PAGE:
Here’s a brief video I’ve done showing the tub pattern part as it stands now. All the shapes are right and the flanges are on. I wanted to show the flanges, as well as how I support them.
Right, so, you’ve seen the video about laying up, and here is the final layup ready for the vacuum bagging stack. It also shows extra corner bracing and there are similar reinforced corners underneath in aramid.
The stack I have gone for is as follows:
- 6 layers of mould release wax to ensure a good barrier and a shiny finish
- one layer of GC50 clear gel-coat to give it a good shiny finish and UV protection (which it won’t need under the bonnet)
- three layers of chemical release agent
- 2x 350gsm CF, for the initial outer facing layers
- 1x 250gsm Aramid for intrusion protection
- 1x 200gsm e-glass for a little bit of flexibility in the part
- 1x 3mm soric for the core
- 400g of infusion epoxy mixed with 120g of catalyst (slow)
Rather than go for a standard side-to-side infusion I went for a circular infusion down to the centre. This stuck me as better because going edge to edge would require the resin to also climb back up the vertical slope and could spend time infusing into the corners. The vacuum will drag it up eventually, but it could be a pain. Furthermore, if there is a long wait as it gets into the final corner, you end up with the situation where resin is going into the catch-pot and the part isn’t yet fully infused (which is money down the drain). At least this way the infusion is relatively uniform, and gravity is acting on my side.
Once infused, I baked it at 50C for 12 hours in the oven, and then pulled the infusion stack off. Following is the video of me using the air-line lazy method for getting the first part of the stack off (the vacuum bag). I also used a new kind of peel-ply (knitted rather than the standard spikey flat stuff). It’s great for this kind of infusion because it will pull under vacuum into all the difficult corners. However, it remains a little stretchy after infusion, so it requires more effort to tug/haul/swear out.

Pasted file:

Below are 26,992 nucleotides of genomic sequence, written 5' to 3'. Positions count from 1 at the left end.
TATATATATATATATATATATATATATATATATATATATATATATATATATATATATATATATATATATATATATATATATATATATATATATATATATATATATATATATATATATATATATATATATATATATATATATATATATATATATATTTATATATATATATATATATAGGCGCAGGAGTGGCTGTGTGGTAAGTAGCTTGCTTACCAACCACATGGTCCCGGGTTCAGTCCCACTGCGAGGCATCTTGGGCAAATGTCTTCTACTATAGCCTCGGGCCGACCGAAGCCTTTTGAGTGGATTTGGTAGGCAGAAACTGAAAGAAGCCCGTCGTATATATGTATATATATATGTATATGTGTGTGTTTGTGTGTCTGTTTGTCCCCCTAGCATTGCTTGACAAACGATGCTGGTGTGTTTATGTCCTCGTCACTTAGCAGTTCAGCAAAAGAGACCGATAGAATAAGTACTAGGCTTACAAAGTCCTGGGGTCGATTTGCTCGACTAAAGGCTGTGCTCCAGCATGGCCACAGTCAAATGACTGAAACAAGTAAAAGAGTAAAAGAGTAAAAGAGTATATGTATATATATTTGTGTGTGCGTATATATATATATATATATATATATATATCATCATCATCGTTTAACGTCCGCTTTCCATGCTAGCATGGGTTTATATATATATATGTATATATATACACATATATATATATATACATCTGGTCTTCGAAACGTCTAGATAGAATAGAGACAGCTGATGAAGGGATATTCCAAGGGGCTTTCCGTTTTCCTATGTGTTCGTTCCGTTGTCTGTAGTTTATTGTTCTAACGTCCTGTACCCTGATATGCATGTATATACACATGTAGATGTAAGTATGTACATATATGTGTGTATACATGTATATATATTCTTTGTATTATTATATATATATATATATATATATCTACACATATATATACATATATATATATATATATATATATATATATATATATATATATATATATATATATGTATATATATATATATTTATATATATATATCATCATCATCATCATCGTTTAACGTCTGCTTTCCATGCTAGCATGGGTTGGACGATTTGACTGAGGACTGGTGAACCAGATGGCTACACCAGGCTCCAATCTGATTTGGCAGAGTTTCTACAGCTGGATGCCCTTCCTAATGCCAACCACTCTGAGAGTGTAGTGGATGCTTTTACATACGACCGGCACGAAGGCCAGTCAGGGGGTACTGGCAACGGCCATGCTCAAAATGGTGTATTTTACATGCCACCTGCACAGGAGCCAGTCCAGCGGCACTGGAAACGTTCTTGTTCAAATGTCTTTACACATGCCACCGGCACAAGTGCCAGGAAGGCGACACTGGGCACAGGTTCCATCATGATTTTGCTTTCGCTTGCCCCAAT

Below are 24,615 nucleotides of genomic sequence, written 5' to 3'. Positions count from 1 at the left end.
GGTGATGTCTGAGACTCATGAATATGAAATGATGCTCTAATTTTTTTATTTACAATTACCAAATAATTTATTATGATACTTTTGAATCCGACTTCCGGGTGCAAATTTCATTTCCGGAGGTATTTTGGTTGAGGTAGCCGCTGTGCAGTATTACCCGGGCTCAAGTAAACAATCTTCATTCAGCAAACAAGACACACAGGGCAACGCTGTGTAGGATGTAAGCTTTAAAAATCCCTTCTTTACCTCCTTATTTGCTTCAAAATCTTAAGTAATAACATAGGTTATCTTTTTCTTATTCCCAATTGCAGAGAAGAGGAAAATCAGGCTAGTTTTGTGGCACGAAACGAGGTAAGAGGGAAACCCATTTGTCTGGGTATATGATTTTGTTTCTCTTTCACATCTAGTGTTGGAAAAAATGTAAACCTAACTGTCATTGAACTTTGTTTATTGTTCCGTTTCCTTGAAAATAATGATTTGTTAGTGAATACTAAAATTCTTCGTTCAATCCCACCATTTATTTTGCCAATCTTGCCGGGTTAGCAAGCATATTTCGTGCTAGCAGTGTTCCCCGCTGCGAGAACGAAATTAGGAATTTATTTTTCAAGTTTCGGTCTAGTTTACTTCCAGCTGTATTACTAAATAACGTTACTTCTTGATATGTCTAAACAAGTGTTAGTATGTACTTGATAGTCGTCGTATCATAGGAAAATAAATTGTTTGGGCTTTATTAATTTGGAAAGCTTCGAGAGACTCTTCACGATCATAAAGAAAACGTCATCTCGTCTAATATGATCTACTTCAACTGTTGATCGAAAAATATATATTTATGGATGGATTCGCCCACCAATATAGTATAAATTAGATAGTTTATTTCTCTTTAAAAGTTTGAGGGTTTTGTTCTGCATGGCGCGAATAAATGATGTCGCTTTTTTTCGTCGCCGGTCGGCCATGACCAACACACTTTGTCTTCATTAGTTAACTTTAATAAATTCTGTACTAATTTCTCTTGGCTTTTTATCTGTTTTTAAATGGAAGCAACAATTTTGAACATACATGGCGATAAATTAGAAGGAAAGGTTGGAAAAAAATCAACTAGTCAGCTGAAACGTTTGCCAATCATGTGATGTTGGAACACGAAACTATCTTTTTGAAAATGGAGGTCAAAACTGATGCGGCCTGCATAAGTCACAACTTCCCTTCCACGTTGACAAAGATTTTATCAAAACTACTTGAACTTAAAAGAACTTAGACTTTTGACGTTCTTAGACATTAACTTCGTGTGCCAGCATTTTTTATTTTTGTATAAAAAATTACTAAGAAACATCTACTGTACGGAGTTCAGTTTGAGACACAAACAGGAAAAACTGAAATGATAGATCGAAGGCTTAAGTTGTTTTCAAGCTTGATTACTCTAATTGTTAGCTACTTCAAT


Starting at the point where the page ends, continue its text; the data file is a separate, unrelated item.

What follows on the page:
Once the entire infusion consumable stack is removed, the part is left in the mould and the second stack is laid upon it in reverse order (without the GC50). The mould performed well and managed to split without too much trouble and about 50-75g wasted resin. I know Warren (who manufactures parts at volume) has a much more refined process for managing resin amounts – he writes the amount a part needs on the back of the mould. My parts are one-offs, so there’s no need to stress about that.
Once I had split the mould, and got the first half off, the second gave up the ghost really easily and I had a part! This was a hell of a moment because it’s the first time I’ve gone from idea to composite part in 3 dimensions. On the part you can see the extra shiny side, which was incredibly easy to get to. I washed the chemical release agent off with warm soapy water (didn’t seem to make much of a difference, to be honest) and then I put a little Farcela 300 Polishing compound on to a cloth and gave it a bit of a rub – no real application of elbow grease required and this is the result.
The part has been partially trimmed (dremmel with a steel slitting disk, P3 safety mask) and offered up and it’s a great fit. You can just see the deliberate fitting gap between part and chassis, which should be between 1 and 2mm for the adhesive to work well.
This time the view is slightly different in order to show the clearance a little more between the part and the chassis. I had deliberately left a min of 5mm to allow for some absorption in a side-ways impact. I could have taken the footwell deeper if I hadn’t welded in the extra strengthing bar you see there to complete the cradle around the engine.
Sorry about the crap qualitty of the photo, but this is where you shove your feet. It has been sized to take size 11 trainers so most normal feet will fit fine. For final fitting, I’ll trim that remaining lip off, and bond the part of the contacting edges only. If I decide to go belt-and-braces, I will make some 90 degree angle and bond that onto the chassis and wrap it around on to the part.
Stronger than steel, far better shape, and I’ve not yet made a weight for weight comparison with the steel I cut out. I’m proper thrilled.
Well, I finally laid a youtube egg.
The video below shows the template making and layup of the composite footwell, covering
- getting the core material the right shape
- cutting templates of the cloth
- layup testing
- spraying gelcoat
- realising i need more practice at spraying gel-coat
- painting the gel-coat
- being unhappy with that and ripping it out
Comments are especially welcome.